Andrew Carnegie is credited with the most infamous and requoted aphorism in family business. “Three generations from shirtsleeves to shirtsleeves” refers to the commonly held belief that in the lifecycle of family business empires, the third generation is where it all goes wrong.
He was not alone in his assessment. Across cultures, geographies and industries, the third-generation failure myth is ubiquitous. The Chinese have 富不过三代, which translates as: “Wealth does not survive three generations.”
Statistics point to the theory’s validity but only tangentially. According to the Conway Centre for Family Business, only 12 per cent of all family businesses are viable into the third generation, which means that 88 per cent of family businesses do not make it past the second. That said, of businesses that pass to the third generation, only 3 per cent make it to the fourth generation.
This is not to suggest that all family businesses are doomed once the founder’s grandchildren step in. Ford, Walmart and IKEA are all examples of family businesses that refute the theory.
However, poignant examples of third-generation failure affirming the theory also exist. Here are three such cases:
In the 1950s and 60s, Steinberg was a thriving grocery chain in Eastern Canada. It began in 1917 in Montreal as a corner store or “couche-tarde” owned by Hungarian immigrant Ida Steinberg. The business grew exponentially when Sam, Ida’s son, took over.
Sam Steinberg is largely credited with pioneering the concept of a supermarket in Eastern Canada when he opened an all-encompassing grocery store in 1934. Under his leadership, Steinberg became the largest grocery chain in Quebec and had expanded into Ontario and Atlantic Canada.
In hindsight, his biggest failing was doing nothing to prepare the next generation of family leadership. Following his death in 1978, his daughters Mitzi, Marilyn and Evelyn fought over control of the company. In the absence of strong leadership, it began to decline. Rising labour costs and increased competition were serious threats that went largely ignored.
In the 1980s, external help was brought in, but by that point, it was too late. Steinberg was forced into a leveraged buyout for US$1.5 billion in 1992.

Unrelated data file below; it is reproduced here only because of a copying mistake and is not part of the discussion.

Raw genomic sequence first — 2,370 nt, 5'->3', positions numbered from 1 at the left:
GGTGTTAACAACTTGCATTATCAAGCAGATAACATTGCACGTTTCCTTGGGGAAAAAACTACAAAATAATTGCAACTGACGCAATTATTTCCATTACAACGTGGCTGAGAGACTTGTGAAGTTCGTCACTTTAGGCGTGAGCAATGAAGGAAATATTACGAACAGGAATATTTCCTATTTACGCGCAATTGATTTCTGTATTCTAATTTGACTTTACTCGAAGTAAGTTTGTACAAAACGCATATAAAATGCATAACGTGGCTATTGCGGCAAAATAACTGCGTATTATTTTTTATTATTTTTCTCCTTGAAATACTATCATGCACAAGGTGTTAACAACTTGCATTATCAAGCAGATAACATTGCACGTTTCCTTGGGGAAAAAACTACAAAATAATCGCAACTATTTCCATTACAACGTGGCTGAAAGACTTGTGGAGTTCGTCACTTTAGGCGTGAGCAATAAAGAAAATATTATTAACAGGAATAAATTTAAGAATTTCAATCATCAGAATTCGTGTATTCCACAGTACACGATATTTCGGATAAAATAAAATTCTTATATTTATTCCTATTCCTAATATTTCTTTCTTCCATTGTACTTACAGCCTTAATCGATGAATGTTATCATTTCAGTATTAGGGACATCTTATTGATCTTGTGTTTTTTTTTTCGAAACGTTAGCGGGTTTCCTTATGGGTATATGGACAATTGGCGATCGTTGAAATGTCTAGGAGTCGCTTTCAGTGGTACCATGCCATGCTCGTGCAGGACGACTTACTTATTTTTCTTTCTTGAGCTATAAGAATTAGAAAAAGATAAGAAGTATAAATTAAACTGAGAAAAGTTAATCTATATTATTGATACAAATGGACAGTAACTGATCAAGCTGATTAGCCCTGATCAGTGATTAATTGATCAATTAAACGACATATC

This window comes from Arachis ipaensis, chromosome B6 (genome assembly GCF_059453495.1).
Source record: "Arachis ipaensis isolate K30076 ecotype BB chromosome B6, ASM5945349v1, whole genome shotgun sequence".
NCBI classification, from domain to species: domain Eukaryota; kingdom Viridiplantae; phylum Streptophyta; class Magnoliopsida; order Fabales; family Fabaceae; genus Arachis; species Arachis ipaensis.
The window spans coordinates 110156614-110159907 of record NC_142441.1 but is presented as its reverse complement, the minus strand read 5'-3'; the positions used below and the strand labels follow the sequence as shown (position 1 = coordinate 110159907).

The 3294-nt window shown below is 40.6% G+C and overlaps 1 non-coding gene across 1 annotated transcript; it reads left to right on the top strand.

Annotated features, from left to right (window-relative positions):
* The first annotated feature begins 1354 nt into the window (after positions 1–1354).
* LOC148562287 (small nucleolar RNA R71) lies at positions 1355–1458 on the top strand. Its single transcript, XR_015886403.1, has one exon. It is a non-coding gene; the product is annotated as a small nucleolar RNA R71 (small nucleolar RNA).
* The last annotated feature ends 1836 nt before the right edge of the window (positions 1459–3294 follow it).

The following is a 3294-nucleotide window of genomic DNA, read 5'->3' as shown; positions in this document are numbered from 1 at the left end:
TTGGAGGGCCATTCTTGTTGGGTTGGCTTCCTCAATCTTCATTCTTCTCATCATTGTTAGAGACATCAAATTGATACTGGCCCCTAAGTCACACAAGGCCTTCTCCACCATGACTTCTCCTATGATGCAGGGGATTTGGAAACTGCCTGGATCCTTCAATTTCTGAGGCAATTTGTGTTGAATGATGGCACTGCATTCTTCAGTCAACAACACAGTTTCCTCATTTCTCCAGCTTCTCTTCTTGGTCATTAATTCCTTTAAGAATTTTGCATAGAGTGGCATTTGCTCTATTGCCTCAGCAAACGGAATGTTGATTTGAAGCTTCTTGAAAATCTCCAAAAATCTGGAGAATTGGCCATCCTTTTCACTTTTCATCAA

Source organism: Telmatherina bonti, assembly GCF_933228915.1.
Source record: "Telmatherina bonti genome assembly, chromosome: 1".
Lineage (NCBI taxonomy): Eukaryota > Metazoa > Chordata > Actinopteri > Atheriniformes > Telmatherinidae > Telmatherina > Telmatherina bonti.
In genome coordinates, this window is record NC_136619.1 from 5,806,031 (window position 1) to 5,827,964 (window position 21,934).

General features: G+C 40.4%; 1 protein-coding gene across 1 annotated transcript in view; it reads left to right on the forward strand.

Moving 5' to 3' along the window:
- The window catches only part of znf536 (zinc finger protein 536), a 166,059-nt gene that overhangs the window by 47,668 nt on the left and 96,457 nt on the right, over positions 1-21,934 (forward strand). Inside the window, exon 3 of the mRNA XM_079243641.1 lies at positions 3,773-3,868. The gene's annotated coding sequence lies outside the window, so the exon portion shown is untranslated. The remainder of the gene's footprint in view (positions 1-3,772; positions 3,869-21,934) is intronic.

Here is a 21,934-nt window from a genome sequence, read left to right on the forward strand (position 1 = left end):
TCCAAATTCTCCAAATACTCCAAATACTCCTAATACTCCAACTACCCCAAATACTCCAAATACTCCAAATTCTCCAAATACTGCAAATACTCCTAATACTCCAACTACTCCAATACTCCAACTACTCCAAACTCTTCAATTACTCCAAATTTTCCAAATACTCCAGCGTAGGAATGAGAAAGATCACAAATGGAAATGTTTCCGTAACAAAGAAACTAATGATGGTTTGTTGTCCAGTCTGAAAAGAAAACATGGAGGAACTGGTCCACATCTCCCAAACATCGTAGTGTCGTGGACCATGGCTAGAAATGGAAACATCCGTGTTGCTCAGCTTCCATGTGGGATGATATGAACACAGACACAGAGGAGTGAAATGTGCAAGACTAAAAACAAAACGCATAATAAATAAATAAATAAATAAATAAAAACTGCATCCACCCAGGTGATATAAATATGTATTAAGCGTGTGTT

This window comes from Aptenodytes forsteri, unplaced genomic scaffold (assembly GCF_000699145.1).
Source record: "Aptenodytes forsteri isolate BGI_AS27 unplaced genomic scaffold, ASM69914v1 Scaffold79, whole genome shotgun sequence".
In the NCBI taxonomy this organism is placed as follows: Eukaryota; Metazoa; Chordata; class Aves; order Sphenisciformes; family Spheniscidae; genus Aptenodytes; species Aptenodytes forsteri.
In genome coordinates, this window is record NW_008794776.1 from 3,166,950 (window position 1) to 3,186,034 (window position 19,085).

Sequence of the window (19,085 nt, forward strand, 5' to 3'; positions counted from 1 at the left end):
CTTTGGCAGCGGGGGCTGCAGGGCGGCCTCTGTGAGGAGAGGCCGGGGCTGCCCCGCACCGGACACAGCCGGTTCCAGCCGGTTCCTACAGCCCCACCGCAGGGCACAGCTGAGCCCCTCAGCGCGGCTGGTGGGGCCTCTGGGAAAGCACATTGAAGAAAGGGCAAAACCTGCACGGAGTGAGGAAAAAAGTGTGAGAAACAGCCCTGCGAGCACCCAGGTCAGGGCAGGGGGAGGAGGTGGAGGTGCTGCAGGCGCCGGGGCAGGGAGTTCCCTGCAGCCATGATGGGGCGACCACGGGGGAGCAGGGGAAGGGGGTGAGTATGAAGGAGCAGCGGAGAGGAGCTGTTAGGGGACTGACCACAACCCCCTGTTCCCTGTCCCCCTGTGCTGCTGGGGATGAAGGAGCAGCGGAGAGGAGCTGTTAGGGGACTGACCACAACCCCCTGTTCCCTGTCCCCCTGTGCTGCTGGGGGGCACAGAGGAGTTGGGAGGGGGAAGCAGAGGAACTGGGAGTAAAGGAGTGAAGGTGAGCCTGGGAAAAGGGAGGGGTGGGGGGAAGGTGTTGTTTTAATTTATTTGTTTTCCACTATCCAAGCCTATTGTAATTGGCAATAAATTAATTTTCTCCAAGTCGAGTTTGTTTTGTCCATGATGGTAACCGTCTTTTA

Guccio Gucci founded the Gucci Empire in the early 1900s. Now known for fashionable handbags, the Italian company got its start in luggage.
When Guccio died in 1953, the business was left to his eldest son, Aldo, who internationalised it. Under his leadership, Gucci became a premier brand in fashion.
Problems became apparent soon after the third generation took control. The unilateral vision that had defined the first two generations of leadership, dissolved. Aldo’s son, Paolo, and his nephew Maurizio, who ostensibly shared control, had vastly different aspirations. Paolo launched a disastrous fashion line that haemorrhaged money – a pursuit which eventually forced him into exile.
Under Maurizio’s sole stewardship, the once prosperous fashion giant declined precipitously. By 1991, it had a negative net worth of US$17.3 million. With more than US$40 million in personal debt besides, Maurizio was finally forced out by Investcorp.
At one point, Seagram, the crown jewel in the Bronfman family empire, was the largest owner of alcoholic beverage lines in the world.
The first-generation entrepreneur Samuel Bronfman took advantage of the post-prohibition alcohol boom to make Seagram a household name in North America. Their three most popular products were Seven Crown, VO and Crown Royal. The company was so successful that it expanded into other industries. Seagram bought the Texas Pacific Coal and Oil Company for about US$276 million in 1963. The company continued to thrive under second-generation Edgar Bronfman’s control, which lasted for a little over two decades.
Trouble began when Edgar’s son, Edgar Bronfman Jr, took over in 1994. Keen to enter the film and entertainment industry, Edgar Bronfman Jr sold Seagram’s 24.3 per cent ownership stake in DuPont Industries to free up investment capital. That stake, however, accounted for 70 per cent of Seagram’s income.
Bronfman Jr took the proceeds and bought a controlling interest in MCA (Universal Pictures) and later acquired PolyGram and Deutsche Grammophon. These interests, as much as they aligned with Edgar Jr’s dream of becoming an entertainment mogul, did little to better the family empire. Within five years, the family’s controlling interest in Seagram was sold to Vivendi.